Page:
Lars Nittve Steps Down as Director of Hong Kong’s M+ Museum
News of his resignation has shocked the Asian art scene.
The West Kowloon Cultural District Authority in Hong Kong has announced that Lars Nittve, the executive director of M+ museum, will be stepping down on January 9, 2016, when his current contract ends.
Nittve has been at the helm of the 47-strong team overseeing the construction and launch of M+ since 2011. In that time, the institution’s collection has grown to encompass over 4,300 works of modern and contemporary art. In 2013, the reputed Swiss architects Herzog & de Meuron won the competition to design the museum, whose construction began in 2014.
But it hasn’t been an easy ride, with resignations from the core team, including the museum’s senior curator Tobias Berger, and delayed opening dates plaguing the development of the project. Initially scheduled to open in 2017, the launch of the museum is now slated for 2019.
Already in May, Nittve stated that he had no plans to continue in the role after the opening. But his early departure in just a few months suggests that he might have lost heart with the project as a whole.
“My decision to leave at this point has of course not been an easy one to take,” Nittve said in a statement. “It has been an extraordinary privilege to be part of this journey, and I am proud to say that we have reached a point when we can say with certainty that we have a truly world-class museum underway, with an excellent team in place, a collection of growing significance and an extraordinary museum building under construction,” he added.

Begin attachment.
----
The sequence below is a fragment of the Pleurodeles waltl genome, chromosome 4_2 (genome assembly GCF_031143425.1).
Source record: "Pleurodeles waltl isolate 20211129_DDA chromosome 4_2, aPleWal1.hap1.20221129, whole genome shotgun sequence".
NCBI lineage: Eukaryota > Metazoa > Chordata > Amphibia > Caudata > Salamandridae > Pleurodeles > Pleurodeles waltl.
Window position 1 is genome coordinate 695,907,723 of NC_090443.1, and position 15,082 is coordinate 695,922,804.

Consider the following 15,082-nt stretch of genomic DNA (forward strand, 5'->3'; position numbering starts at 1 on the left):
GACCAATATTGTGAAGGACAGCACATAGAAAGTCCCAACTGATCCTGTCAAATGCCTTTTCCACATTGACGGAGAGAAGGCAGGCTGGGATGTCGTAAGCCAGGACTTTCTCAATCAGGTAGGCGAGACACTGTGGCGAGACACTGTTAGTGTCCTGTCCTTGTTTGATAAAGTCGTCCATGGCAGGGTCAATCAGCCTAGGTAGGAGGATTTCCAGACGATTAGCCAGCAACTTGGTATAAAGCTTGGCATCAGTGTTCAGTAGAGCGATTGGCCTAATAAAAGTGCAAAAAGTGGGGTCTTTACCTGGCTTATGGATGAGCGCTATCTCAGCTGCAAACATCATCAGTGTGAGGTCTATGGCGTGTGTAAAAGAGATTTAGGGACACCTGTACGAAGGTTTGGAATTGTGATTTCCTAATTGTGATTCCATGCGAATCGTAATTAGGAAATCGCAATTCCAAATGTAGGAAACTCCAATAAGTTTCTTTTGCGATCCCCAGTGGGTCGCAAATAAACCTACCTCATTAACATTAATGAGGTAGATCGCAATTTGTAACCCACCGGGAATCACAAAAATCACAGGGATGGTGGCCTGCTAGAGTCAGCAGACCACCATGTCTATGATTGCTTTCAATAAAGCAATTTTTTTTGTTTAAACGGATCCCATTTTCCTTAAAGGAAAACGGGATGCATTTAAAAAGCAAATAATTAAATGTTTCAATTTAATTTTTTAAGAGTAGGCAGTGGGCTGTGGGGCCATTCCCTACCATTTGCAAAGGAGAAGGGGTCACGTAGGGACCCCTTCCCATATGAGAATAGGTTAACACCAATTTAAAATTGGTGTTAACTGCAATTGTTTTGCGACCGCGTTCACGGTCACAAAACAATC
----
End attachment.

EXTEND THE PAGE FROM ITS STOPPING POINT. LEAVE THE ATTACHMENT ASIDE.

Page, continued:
“But I have to accept that after five years here, there are still another four years of very hard work remaining until the opening of M+. I believe I should either commit to all those years—or accept that this is the right time to hand over to someone else. After much consideration I have decided to do the latter.”
The news that Nittve will resign from the ambitious project that can be considered his brainchild has shocked the Asian art scene.
“It’s disastrous,” the gallerist Pearl Lam told South China Morning Post. “Why does Lars want to leave? Is there such an inherent problem in Hong Kong that we don’t know how to keep these cultural leaders?”
Meanwhile, the Hong Kong-based critic John Batten told the same newspaper that Nittve’s departure could have been motivated by the pressures that the government is putting on the West Kowloon project. “It is a political job under the spotlight … dealing with [the Legislative Council] and some people are not very supportive,” he said.
Nittve took up the role at M+ after a successful 9-year directorship at Moderna Museet, in his native Stockholm. During his tenure, Nittve managed to fundraise $70 million to expand the museum and bolster its permanent collection. In 2008, the museum opened the Renzo Piano-designed Pontus Hultén Study Gallery. In 2009, a branch of the Moderna Museet was launched in the Swedish city of Malmö.
“While we are very sorry to see Lars go, we have to respect his decision to leave after spending five years in Hong Kong,” Duncan Pescod, CEO of the West Kowloon Cultural District Authority, said in a statement. “[Nittve] has made an immense contribution to the Authority and we have ensured he will continue to be available to provide advice and support in the role of External Advisor.”
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